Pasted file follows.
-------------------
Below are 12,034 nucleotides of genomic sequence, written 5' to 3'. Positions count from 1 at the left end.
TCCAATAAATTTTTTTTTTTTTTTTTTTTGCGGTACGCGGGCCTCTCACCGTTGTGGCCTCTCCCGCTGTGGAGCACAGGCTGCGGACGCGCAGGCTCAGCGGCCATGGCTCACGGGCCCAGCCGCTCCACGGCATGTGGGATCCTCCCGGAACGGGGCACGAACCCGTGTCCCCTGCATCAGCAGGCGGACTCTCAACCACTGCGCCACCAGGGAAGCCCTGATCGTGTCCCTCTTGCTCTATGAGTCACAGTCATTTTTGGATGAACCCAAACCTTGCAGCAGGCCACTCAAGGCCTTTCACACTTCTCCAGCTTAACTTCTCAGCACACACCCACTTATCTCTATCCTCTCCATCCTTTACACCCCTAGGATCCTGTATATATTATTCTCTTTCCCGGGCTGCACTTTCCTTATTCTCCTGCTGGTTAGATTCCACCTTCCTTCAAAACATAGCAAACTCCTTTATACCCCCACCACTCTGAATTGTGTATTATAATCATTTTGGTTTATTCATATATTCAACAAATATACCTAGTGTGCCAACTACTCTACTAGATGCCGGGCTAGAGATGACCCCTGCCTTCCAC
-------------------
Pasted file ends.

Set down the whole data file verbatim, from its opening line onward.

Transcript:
Below are 12,034 nucleotides of genomic sequence, written 5' to 3'. Positions count from 1 at the left end.
TCCAATAAATTTTTTTTTTTTTTTTTTTTGCGGTACGCGGGCCTCTCACCGTTGTGGCCTCTCCCGCTGTGGAGCACAGGCTGCGGACGCGCAGGCTCAGCGGCCATGGCTCACGGGCCCAGCCGCTCCACGGCATGTGGGATCCTCCCGGAACGGGGCACGAACCCGTGTCCCCTGCATCAGCAGGCGGACTCTCAACCACTGCGCCACCAGGGAAGCCCTGATCGTGTCCCTCTTGCTCTATGAGTCACAGTCATTTTTGGATGAACCCAAACCTTGCAGCAGGCCACTCAAGGCCTTTCACACTTCTCCAGCTTAACTTCTCAGCACACACCCACTTATCTCTATCCTCTCCATCCTTTACACCCCTAGGATCCTGTATATATTATTCTCTTTCCCGGGCTGCACTTTCCTTATTCTCCTGCTGGTTAGATTCCACCTTCCTTCAAAACATAGCAAACTCCTTTATACCCCCACCACTCTGAATTGTGTATTATAATCATTTTGGTTTATTCATATATTCAACAAATATACCTAGTGTGCCAACTACTCTACTAGATGCCGGGCTAGAGATGACCCCTGCCTTCCAC